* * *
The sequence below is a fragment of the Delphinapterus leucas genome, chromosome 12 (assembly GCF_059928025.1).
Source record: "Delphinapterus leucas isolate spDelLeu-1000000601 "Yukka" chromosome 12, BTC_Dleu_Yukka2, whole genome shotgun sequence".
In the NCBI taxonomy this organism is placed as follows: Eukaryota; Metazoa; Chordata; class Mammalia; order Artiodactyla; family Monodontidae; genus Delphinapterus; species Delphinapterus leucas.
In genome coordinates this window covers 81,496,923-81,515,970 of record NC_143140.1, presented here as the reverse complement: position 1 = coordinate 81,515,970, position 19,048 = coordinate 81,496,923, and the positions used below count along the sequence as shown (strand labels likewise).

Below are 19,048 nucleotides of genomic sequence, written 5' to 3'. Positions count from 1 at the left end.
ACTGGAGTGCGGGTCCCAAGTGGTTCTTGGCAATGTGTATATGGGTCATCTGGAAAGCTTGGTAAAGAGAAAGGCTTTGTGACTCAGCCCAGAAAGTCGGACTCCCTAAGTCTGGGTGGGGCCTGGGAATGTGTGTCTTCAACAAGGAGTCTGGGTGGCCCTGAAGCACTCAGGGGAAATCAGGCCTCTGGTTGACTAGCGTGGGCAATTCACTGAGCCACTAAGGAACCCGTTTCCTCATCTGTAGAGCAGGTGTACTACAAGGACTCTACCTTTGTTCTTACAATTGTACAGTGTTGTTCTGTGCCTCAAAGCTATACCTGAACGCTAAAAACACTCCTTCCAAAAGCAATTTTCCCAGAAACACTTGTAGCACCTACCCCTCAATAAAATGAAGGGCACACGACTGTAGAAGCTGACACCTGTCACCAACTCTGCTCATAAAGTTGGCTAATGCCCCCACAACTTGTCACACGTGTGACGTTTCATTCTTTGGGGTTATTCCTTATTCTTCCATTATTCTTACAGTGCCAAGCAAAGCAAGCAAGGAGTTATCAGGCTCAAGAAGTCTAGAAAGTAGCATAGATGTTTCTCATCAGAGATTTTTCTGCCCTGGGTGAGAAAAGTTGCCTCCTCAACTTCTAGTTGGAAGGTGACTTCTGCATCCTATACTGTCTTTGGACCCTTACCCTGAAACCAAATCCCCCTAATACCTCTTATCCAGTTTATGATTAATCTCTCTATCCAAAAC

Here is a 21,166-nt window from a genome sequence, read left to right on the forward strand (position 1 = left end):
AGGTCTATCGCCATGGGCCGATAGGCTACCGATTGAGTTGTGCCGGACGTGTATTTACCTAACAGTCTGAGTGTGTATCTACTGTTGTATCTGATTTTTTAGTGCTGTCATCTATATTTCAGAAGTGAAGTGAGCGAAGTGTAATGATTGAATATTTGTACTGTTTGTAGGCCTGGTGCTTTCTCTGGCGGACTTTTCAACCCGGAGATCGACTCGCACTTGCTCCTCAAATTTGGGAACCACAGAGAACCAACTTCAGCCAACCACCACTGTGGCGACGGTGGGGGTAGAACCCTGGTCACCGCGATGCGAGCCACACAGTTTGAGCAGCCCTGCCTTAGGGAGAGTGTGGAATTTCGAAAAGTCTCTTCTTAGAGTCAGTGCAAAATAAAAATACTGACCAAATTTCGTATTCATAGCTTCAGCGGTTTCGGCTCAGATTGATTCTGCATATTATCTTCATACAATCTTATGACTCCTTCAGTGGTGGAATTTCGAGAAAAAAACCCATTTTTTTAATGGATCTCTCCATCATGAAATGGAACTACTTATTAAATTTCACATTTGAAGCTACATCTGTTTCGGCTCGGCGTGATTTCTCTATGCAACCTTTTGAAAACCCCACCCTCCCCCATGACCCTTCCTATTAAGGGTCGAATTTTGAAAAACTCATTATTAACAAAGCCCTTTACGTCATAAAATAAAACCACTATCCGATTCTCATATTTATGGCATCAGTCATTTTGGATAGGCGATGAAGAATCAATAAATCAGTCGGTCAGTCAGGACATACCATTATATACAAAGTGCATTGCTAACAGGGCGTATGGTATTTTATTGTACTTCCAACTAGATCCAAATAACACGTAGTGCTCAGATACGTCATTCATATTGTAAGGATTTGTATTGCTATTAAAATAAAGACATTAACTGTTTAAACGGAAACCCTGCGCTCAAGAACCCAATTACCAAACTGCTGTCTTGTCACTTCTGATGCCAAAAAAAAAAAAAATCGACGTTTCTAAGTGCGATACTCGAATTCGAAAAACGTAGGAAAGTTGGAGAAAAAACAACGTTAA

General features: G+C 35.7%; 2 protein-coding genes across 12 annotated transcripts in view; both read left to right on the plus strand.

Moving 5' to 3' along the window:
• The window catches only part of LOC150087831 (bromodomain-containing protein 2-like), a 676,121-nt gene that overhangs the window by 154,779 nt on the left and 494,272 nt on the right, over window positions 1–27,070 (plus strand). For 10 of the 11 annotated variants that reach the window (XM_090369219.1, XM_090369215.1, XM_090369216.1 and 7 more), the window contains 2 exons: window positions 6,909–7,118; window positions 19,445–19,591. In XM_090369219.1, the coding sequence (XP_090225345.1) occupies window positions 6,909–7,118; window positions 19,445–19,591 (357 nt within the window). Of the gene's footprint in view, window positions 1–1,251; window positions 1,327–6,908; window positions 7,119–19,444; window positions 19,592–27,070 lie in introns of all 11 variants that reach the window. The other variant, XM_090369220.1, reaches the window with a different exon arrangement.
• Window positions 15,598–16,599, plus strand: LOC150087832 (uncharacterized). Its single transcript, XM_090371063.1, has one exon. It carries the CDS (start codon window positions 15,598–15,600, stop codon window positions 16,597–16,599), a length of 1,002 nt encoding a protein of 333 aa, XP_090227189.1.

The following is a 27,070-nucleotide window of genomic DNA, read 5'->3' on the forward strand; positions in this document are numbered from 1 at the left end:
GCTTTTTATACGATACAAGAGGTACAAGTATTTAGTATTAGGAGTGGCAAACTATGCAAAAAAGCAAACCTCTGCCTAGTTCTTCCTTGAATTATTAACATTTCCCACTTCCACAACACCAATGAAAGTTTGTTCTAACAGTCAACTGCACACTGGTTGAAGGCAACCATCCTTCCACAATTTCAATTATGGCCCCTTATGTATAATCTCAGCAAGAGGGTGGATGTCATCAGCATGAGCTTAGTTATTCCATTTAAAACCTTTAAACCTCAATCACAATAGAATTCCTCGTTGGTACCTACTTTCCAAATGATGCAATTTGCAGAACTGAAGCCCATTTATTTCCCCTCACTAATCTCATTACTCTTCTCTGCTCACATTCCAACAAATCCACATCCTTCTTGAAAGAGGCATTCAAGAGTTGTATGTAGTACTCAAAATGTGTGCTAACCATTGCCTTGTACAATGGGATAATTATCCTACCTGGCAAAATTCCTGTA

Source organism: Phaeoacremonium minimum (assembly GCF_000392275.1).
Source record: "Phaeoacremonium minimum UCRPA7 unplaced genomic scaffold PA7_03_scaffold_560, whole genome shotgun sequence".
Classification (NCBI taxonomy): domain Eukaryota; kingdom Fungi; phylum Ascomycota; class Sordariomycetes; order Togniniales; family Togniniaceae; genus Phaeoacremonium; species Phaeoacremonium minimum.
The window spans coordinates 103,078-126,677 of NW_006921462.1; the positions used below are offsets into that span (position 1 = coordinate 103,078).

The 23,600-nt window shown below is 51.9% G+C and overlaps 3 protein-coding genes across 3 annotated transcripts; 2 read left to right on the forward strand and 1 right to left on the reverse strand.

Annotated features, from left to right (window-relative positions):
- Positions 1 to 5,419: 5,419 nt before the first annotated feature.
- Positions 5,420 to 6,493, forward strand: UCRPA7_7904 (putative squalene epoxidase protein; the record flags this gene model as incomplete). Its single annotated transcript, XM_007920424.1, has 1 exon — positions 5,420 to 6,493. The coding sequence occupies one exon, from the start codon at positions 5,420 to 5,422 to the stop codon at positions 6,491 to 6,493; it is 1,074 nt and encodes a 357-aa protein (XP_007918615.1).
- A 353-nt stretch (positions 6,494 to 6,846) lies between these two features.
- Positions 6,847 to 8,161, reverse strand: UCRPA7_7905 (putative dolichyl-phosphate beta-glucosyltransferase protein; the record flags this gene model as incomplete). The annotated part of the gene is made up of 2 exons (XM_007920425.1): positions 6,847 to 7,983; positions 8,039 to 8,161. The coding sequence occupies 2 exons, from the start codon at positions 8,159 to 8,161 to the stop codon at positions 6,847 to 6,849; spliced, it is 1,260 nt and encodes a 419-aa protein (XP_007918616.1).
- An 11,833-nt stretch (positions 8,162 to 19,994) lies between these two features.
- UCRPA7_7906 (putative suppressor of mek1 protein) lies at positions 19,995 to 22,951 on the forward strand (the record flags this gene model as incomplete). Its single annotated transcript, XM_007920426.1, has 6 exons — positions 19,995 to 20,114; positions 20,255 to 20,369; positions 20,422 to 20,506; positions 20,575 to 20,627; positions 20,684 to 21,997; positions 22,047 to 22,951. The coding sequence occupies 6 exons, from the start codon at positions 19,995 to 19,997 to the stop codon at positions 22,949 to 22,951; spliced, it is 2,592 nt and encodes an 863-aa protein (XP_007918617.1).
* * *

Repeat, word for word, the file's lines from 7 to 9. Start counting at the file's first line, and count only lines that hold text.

Here is a 21,166-nt window from a genome sequence, read left to right on the forward strand (position 1 = left end):
AGGTCTATCGCCATGGGCCGATAGGCTACCGATTGAGTTGTGCCGGACGTGTATTTACCTAACAGTCTGAGTGTGTATCTACTGTTGTATCTGATTTTTTAGTGCTGTCATCTATATTTCAGAAGTGAAGTGAGCGAAGTGTAATGATTGAATATTTGTACTGTTTGTAGGCCTGGTGCTTTCTCTGGCGGACTTTTCAACCCGGAGATCGACTCGCACTTGCTCCTCAAATTTGGGAACCACAGAGAACCAACTTCAGCCAACCACCACTGTGGCGACGGTGGGGGTAGAACCCTGGTCACCGCGATGCGAGCCACACAGTTTGAGCAGCCCTGCCTTAGGGAGAGTGTGGAATTTCGAAAAGTCTCTTCTTAGAGTCAGTGCAAAATAAAAATACTGACCAAATTTCGTATTCATAGCTTCAGCGGTTTCGGCTCAGATTGATTCTGCATATTATCTTCATACAATCTTATGACTCCTTCAGTGGTGGAATTTCGAGAAAAAAACCCATTTTTTTAATGGATCTCTCCATCATGAAATGGAACTACTTATTAAATTTCACATTTGAAGCTACATCTGTTTCGGCTCGGCGTGATTTCTCTATGCAACCTTTTGAAAACCCCACCCTCCCCCATGACCCTTCCTATTAAGGGTCGAATTTTGAAAAACTCATTATTAACAAAGCCCTTTACGTCATAAAATAAAACCACTATCCGATTCTCATATTTATGGCATCAGTCATTTTGGATAGGCGATGAAGAATCAATAAATCAGTCGGTCAGTCAGGACATACCATTATATACAAAGTGCATTGCTAACAGGGCGTATGGTATTTTATTGTACTTCCAACTAGATCCAAATAACACGTAGTGCTCAGATACGTCATTCATATTGTAAGGATTTGTATTGCTATTAAAATAAAGACATTAACTGTTTAAACGGAAACCCTGCGCTCAAGAACCCAATTACCAAACTGCTGTCTTGTCACTTCTGATGCCAAAAAAAAAAAAAATCGACGTTTCTAAGTGCGATACTCGAATTCGAAAAACGTAGGAAAGTTGGAGAAAAAACAACGTTAA

General features: G+C 35.7%; 2 protein-coding genes across 12 annotated transcripts in view; both read left to right on the plus strand.